You mentioned that more work needs to be done in some directions. Can you specify these directions?

The technical assessment is very technical. It talks about 33 different areas in six clusters. And as I understand, it has been very deeply analysed. And everyone knows what are the areas where further progress needs to be made. So I will not go into details. These are very technical details, we will continue the work with different ministries in order to make sure that they can advance and of course, we stand ready to help them and assist as much as possible.

Mr. Ambassador, can you say that the evaluation from the EU side might be less positive regarding the 12 recommendations?

This is not for me to say, what I can say is that very shortly, we will start working on the assessment. This will be done in a very inclusive, very transparent way, we will approach the government for their input, we will consult other stakeholders, we will reach out to civil society. This will result in a report that will be published by the European Commission in the middle of October this year. Before that, I have very little to say. What I really want to stress is that there are still several months left. So there is still time. And I would like to encourage everyone in Georgia, both the government and the opposition to work together in order to make as much progress on the 12 priorities as possible. This clearly requires inclusiveness on part of the government. And this also requires constructive approach on part of the opposition. And the place where these discussions should happen is the Georgian Parliament. This is why we have stressed with the opposition the need to stay in the Parliament, to stay engaged, to work constructively in order to make as much progress as possible on 12 priorities.

Irakli Kobakhidze made the following statement regarding the candidate status: "The candidate status is inevitable in December, if a political decision is not made," - is this statement partly an accusation against the European Union, that it does not make a decision based on how Georgia fulfills the recommendations?

Let me once again explain what will happen this year. We will start very shortly to draft an opinion about the state of implementation of the 12 priorities. This will be a process that will last several months it will be a very inclusive process, Georgian government will be invited to present its own opinion. We will also consult with other stakeholders, including civil society. And this will result in the opinion of the European Commission that will be published in October this year. This will be a report that will be merit-based, very unpolitical merit-based report. Then a few weeks later, the 27 EU member states, at the highest possible level, at the level of European Union presidents and prime ministers, will meet and will assess the progress made by Georgia. This assessment will be made first and foremost based on their report that will be presented by the European Commission in October. But it will be for member states, presidents and prime ministers of 27 member states based on unanimity to decide on the future steps when it comes to Georgia's wish to become a member of the European Union.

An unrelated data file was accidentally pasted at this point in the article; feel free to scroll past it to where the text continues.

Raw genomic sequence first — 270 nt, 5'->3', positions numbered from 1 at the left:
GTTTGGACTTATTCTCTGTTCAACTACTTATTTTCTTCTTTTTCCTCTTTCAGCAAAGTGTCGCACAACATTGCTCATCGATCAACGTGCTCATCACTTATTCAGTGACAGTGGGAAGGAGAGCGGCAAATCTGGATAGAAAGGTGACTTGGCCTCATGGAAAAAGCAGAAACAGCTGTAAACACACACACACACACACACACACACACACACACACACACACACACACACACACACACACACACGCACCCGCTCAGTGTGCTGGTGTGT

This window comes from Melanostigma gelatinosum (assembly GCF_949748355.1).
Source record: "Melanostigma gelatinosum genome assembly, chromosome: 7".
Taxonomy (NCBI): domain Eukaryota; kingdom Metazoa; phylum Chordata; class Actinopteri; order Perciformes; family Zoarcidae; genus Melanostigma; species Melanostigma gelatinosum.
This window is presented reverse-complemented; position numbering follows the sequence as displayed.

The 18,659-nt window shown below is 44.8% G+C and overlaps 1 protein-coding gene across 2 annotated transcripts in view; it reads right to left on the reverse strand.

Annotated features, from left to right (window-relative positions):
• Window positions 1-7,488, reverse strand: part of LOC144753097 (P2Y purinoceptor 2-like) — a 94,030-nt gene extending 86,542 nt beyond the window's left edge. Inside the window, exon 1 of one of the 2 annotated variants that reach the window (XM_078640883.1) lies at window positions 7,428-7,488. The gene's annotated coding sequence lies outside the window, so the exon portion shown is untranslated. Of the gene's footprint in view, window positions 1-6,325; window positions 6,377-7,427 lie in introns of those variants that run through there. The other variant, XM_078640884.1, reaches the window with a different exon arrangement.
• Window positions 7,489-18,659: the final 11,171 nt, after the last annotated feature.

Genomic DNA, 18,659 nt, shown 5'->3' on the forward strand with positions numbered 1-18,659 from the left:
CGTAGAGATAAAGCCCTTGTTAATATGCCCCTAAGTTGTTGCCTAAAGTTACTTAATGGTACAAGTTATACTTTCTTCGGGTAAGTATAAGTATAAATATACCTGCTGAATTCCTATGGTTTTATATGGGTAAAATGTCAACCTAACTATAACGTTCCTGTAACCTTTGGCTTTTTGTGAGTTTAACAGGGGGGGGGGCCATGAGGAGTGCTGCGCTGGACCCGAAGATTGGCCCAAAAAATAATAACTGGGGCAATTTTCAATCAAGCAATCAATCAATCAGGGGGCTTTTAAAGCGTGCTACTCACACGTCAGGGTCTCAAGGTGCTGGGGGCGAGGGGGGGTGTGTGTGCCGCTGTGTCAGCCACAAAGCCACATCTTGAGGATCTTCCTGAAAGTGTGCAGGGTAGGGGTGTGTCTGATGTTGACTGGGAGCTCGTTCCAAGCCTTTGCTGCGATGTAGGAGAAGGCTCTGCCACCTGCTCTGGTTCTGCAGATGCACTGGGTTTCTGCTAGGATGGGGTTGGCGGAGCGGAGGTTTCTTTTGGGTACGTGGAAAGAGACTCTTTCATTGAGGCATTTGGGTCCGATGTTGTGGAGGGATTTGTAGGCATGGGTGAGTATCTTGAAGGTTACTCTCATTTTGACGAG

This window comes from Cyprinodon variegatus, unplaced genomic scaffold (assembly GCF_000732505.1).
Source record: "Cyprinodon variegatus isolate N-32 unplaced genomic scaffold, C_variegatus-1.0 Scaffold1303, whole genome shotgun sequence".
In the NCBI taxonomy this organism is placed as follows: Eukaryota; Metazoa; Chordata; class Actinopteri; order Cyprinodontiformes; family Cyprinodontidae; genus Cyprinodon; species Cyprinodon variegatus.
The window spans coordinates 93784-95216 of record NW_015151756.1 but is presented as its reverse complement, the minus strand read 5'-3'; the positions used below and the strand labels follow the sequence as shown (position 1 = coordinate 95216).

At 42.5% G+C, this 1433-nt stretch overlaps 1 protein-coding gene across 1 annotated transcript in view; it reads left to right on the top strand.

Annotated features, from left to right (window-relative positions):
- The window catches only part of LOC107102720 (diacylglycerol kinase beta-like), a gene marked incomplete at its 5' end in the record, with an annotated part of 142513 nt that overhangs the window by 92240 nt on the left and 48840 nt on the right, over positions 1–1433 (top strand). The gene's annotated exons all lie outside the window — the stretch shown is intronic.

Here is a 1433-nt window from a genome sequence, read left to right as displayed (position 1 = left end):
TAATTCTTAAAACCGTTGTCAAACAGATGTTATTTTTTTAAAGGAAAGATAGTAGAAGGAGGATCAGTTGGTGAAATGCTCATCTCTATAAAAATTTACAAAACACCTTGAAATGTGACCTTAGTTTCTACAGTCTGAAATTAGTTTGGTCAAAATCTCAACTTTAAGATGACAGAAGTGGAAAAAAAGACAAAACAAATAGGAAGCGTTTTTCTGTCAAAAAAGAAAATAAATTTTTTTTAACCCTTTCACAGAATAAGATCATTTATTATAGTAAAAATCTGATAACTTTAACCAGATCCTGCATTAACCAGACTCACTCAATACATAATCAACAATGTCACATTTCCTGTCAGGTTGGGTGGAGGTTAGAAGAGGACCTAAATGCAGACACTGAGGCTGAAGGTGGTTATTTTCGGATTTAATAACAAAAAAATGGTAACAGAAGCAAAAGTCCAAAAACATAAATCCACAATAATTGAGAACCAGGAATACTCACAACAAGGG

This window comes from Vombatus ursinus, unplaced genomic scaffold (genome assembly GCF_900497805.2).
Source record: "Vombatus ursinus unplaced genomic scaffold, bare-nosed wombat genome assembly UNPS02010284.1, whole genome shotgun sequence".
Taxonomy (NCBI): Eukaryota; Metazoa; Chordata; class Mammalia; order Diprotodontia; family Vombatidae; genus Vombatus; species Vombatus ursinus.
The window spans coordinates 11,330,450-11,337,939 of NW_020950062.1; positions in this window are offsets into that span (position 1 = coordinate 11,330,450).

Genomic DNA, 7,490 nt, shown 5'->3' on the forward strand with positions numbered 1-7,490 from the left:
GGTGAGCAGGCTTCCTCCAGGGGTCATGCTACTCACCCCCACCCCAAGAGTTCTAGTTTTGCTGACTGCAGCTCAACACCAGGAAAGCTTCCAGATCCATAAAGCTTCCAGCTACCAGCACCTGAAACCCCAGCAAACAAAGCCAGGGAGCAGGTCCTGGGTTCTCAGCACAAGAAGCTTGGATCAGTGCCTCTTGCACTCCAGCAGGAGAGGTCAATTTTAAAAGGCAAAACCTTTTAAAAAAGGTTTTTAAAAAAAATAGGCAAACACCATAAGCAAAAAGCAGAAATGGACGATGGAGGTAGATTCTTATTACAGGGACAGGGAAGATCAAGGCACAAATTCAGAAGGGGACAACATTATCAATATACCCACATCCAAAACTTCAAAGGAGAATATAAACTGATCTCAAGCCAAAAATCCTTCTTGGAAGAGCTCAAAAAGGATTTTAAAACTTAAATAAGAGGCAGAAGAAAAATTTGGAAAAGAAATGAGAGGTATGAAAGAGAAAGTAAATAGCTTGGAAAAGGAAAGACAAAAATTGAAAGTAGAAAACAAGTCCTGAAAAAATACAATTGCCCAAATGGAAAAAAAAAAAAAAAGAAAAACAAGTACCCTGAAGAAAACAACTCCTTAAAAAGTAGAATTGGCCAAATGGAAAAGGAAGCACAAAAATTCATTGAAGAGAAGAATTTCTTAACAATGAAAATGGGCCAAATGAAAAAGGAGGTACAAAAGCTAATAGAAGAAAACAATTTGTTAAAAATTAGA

Some politicians think that the issue of getting candidate status depends on Mikheil Saakashvili, that is, whether he will be released or not. In response to this opinion, the government, for example, the general secretary of Georgian Dream, Kakha Kaladze, stated the following: "If granting Georgia the status of a candidate country for EU membership depends on whether or not the convicted Mikheil Saakashvili is released from prison, then they should keep the useless status for themselves." I want to ask you - does the European Union itself approach the issue in this way?

It will be for the 27 member states, at the highest level of presidents and prime ministers, to decide by unanimity about next steps when it comes to Georgia's aspiration to become member of the European Union. This decision will be made based on the report that will be published by the European Commission in October this year. But for sure, member states will also assess overall progress of Georgia, when it comes to approximation with European Union standards and values. And we are talking about the rule of law. We are talking about justice, we are talking about vibrant civil society, we are talking about freedom of media, all these issues will be taken into account by 27 member states. So coming back to your previous question, nothing is decided, and nothing is inevitable. That decision will be taken by 27 member states at the end of the year by unanimity. My message is there is enough time to prove that Georgia has made progress and is ready to sit around the table as a future member of the European Union.

There is one issue that I would like to clarify. There is another opinion that with reforms or without reforms, Georgia will still get the candidate status due to the fact that in the changed geopolitical situation, our country as a transit state, has even greater importance. I would like to directly ask you, what the status of the candidate will depend on - on how Georgia has fulfilled the tasks and democratic reforms set for it, or on how important Georgia is as a transit country. That is, roughly speaking, what will be more important reforms or, for example, an underwater Black Sea cable?